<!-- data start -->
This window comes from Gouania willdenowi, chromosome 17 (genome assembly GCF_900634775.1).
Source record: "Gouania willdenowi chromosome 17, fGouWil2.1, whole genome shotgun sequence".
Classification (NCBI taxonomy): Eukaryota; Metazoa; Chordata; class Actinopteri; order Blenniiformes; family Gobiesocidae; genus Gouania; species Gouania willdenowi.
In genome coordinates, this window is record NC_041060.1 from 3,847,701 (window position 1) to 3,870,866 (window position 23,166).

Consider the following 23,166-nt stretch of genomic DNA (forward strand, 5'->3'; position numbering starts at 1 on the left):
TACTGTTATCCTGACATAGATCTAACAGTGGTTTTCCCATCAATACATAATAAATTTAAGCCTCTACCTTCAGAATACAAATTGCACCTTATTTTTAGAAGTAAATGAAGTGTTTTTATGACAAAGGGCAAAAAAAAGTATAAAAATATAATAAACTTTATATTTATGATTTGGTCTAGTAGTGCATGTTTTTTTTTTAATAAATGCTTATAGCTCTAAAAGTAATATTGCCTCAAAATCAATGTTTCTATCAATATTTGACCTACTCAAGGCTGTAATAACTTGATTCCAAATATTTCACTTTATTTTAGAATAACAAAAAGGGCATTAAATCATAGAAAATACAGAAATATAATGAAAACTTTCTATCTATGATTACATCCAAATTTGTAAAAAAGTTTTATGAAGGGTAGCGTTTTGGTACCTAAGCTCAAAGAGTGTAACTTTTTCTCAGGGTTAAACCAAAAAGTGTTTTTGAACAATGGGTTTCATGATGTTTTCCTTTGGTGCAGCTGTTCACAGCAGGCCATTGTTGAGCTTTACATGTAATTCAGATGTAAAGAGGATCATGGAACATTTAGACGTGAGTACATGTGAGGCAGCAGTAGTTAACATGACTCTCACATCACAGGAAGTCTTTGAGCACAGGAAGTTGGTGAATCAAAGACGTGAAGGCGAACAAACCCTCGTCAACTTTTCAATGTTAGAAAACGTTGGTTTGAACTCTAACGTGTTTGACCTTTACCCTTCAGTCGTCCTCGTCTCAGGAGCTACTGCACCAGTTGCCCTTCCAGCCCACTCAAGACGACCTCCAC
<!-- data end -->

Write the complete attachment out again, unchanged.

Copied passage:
This window comes from Gouania willdenowi, chromosome 17 (genome assembly GCF_900634775.1).
Source record: "Gouania willdenowi chromosome 17, fGouWil2.1, whole genome shotgun sequence".
Classification (NCBI taxonomy): Eukaryota; Metazoa; Chordata; class Actinopteri; order Blenniiformes; family Gobiesocidae; genus Gouania; species Gouania willdenowi.
In genome coordinates, this window is record NC_041060.1 from 3,847,701 (window position 1) to 3,870,866 (window position 23,166).

Consider the following 23,166-nt stretch of genomic DNA (forward strand, 5'->3'; position numbering starts at 1 on the left):
TACTGTTATCCTGACATAGATCTAACAGTGGTTTTCCCATCAATACATAATAAATTTAAGCCTCTACCTTCAGAATACAAATTGCACCTTATTTTTAGAAGTAAATGAAGTGTTTTTATGACAAAGGGCAAAAAAAAGTATAAAAATATAATAAACTTTATATTTATGATTTGGTCTAGTAGTGCATGTTTTTTTTTTAATAAATGCTTATAGCTCTAAAAGTAATATTGCCTCAAAATCAATGTTTCTATCAATATTTGACCTACTCAAGGCTGTAATAACTTGATTCCAAATATTTCACTTTATTTTAGAATAACAAAAAGGGCATTAAATCATAGAAAATACAGAAATATAATGAAAACTTTCTATCTATGATTACATCCAAATTTGTAAAAAAGTTTTATGAAGGGTAGCGTTTTGGTACCTAAGCTCAAAGAGTGTAACTTTTTCTCAGGGTTAAACCAAAAAGTGTTTTTGAACAATGGGTTTCATGATGTTTTCCTTTGGTGCAGCTGTTCACAGCAGGCCATTGTTGAGCTTTACATGTAATTCAGATGTAAAGAGGATCATGGAACATTTAGACGTGAGTACATGTGAGGCAGCAGTAGTTAACATGACTCTCACATCACAGGAAGTCTTTGAGCACAGGAAGTTGGTGAATCAAAGACGTGAAGGCGAACAAACCCTCGTCAACTTTTCAATGTTAGAAAACGTTGGTTTGAACTCTAACGTGTTTGACCTTTACCCTTCAGTCGTCCTCGTCTCAGGAGCTACTGCACCAGTTGCCCTTCCAGCCCACTCAAGACGACCTCCAC